Patients are often misinformed regarding their cancer survival and curability. As a result, those with over-optimistic prognosis estimates are more likely to die in hospital and receive futile care towards the end of life. This occurs despite most patients indicating that they desire honest communication surrounding end-of-life issues. Much of this discord is likely the result of patients not disclosing their concerns or indicating how much information they want to know about their disease, prognosis and treatment options, but also physicians not knowing or enacting patient preferences around these issues. Randomized controlled trials have shown that question prompt lists (QPLs) help patients and their caregivers ask more questions. However, there have been no randomized trials to date evaluating interventions directed towards both oncologists and their patients with advanced cancer who are not yet receiving palliative or hospice care. In this cluster randomized controlled trial, 170 patients with advanced cancer received either a pre-visit individualized communication coaching session incorporating a QPL, or no intervention, with oncologists in the intervention group also receiving individualized communication training. The goal of this study was to determine how the intervention affects the number and nature of topics brought up during an oncology office visit. The QPL used in the study was adapted from a QPL designed for patients with cancer in palliative care. Researchers found patients and caregivers in the intervention group were significantly more likely to bring up QPL-related topics during their audio-recorded oncology visit compared to controls (70.2% vs. 32.6%, p<0.001). The most commonly selected QPL-related topics were about cancer treatment, current cancer state and concerns or preferences about care at the end of life. Patients in the intervention group were more also more likely to ask about prognosis (16.7% vs. 5.8%, p=0.03). This study therefore shows that a combined coaching and QPL intervention effectively assists patients with advanced cancer identify and discuss topics of concern during oncology visits.

Radiation with or without antiandrogen therapy in recurrent prostate cancer

Over 30% of patients that undergo radical prostatectomy for localized prostatic cancer experience biochemical recurrence, signaled by a rising serum level of prostate-specific antigen (PSA). Radiation therapy and either androgen-deprivation therapy or antiandrogen therapy prolongs survival among some men with an intact prostate. In this randomized, double-blind trial, 760 patients that had undergone radical prostatectomy were randomized to receive salvage radiation therapy and antiandrogen therapy or radiation therapy alone, to determine whether the addition of antiandrogen therapy prolongs overall survival. Antiandrogen therapy consisted of bicalutamide 150 mg daily. Researchers found that the actuarial rate of overall survival at 12 years was 76.3% in the bicalutamide group, compared to 71.3% in the radiation-only group (HR 0.77, 95% CI 0.59 to 0.99, two-sided p = 0.04). The 12-year mortality rate due to prostate cancer was 5.8% in the bicalutamide group, compared to 13.4% in the placebo group (HR 0.49, 95% CI 0.32 to 0.74, p<0.001). Furthermore, the cumulative incidence of distant metastases at 12 years was 14.5% in the bicalutamide group, as compared with 23.0% in the placebo group (HR 0.63, 95% CI 0.46 to 0.87, p<0.005). The cumulative incidence of a second biochemical recurrence at 12 years was 44.0% in the bicalutamide group, compared to 67.9% in the control group (HR 0.48, 95% CI 0.40 to 0.58, p<0.001). This study therefore shows that the addition of 24 months of antiandrogen therapy with bicalutamide to salvage radiation therapy results in significantly higher rates of long-term survival, with lower incidences of metastatic prostate cancer and death from prostate cancer when compared to radiation therapy alone.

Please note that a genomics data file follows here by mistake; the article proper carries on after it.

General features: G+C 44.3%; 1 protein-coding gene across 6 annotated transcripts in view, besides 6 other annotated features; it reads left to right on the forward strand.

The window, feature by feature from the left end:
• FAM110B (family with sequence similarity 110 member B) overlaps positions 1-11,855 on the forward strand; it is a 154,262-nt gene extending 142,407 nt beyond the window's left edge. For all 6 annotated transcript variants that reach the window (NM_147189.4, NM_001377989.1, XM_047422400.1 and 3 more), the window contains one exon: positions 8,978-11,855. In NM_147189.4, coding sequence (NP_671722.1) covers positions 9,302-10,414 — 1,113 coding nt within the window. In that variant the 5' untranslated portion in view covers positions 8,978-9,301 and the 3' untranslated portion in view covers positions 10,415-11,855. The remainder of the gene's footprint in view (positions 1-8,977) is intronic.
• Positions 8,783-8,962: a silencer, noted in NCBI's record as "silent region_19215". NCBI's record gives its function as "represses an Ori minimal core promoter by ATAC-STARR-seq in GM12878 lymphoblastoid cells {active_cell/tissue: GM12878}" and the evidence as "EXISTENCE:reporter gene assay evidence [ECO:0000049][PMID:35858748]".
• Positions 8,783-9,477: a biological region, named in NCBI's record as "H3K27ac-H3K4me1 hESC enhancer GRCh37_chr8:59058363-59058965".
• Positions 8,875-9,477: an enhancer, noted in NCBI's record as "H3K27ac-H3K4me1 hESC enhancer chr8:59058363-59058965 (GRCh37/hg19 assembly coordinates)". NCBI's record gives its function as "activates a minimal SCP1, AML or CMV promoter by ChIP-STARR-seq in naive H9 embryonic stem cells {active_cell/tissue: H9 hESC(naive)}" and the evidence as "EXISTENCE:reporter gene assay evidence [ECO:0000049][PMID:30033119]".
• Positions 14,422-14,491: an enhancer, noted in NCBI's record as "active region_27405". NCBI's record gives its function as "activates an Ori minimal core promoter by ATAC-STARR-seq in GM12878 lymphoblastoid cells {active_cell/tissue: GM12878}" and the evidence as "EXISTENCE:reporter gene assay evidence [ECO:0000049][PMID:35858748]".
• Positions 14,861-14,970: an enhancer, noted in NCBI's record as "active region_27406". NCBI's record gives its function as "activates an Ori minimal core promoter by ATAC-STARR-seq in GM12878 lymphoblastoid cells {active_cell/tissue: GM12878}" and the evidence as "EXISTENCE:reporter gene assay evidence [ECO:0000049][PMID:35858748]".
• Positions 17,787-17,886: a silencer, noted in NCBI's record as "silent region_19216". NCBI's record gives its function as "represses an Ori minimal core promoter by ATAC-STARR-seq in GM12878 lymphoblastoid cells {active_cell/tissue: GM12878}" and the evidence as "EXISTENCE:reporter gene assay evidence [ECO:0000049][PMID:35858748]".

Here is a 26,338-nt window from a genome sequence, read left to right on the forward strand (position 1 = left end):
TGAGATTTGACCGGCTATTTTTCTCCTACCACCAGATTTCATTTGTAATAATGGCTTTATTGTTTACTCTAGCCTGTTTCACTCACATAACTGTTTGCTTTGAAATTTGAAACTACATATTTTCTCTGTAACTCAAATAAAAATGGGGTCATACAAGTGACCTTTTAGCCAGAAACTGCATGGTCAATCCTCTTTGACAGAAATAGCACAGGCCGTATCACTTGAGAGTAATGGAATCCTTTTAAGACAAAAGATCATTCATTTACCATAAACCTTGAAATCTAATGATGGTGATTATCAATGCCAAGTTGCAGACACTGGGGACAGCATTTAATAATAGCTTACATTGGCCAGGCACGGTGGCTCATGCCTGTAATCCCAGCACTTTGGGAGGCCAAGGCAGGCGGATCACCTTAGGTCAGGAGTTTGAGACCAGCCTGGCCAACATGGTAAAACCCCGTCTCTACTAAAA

Comparative Effectiveness and Risks of Bowel Preparation Before Elective Colorectal Surgery

Surgical site infection (SSI) is the most common hospital-acquired infection, representing a significant source of postoperative morbidity. Elective colorectal resections, in particular, are associated with high rates of SSI. Recognizing this, mechanical bowl preparation (MBP) has long been used to decrease fecal mass within the large bowel to, theoretically, decrease bacterial load within the operative field. However, numerous studies have shown and continue to show that MBP does not in fact bacterial load or SSI rates. In this cohort study, 32,359 patients undergoing elective colorectal resections were followed up to determine relative effectiveness of MBP, oral antibiotics (OA), and MBP + OA in reducing SSI. Consistent with previous studies, researchers found that MBP was not associated with a decreased risk of SSI when compared to no bowel preparation (p=0.10). In contrast, researchers found that patients that received MBP and OA (OR 0.45, 95% CI 0.40 to 0.50), or OA alone (OR 0.49, 95% CI 0.38 to 0.64) had a decreased risk of SSI when compared to patients that received no bowel preparation. Patients that received OA and MBP, or OA alone, were also less likely to experience anastomotic leaks, postoperative ileus, readmission, and had shorter lengths of hospital stay (p<0.05). This study therefore shows that MBP + OA and OA alone confer decreased risks of SSI without increased risk of other adverse outcomes, when compared to no bowel preparation. This is contrast to the use of MBP alone, which continues to prove ineffective in preventing SSI.

Image: PD

©2017 2 Minute Medicine, Inc. All rights reserved. No works may be reproduced without expressed written consent from 2 Minute Medicine, Inc. Inquire about licensing here. No article should be construed as medical advice and is not intended as such by the authors or by 2 Minute Medicine, Inc.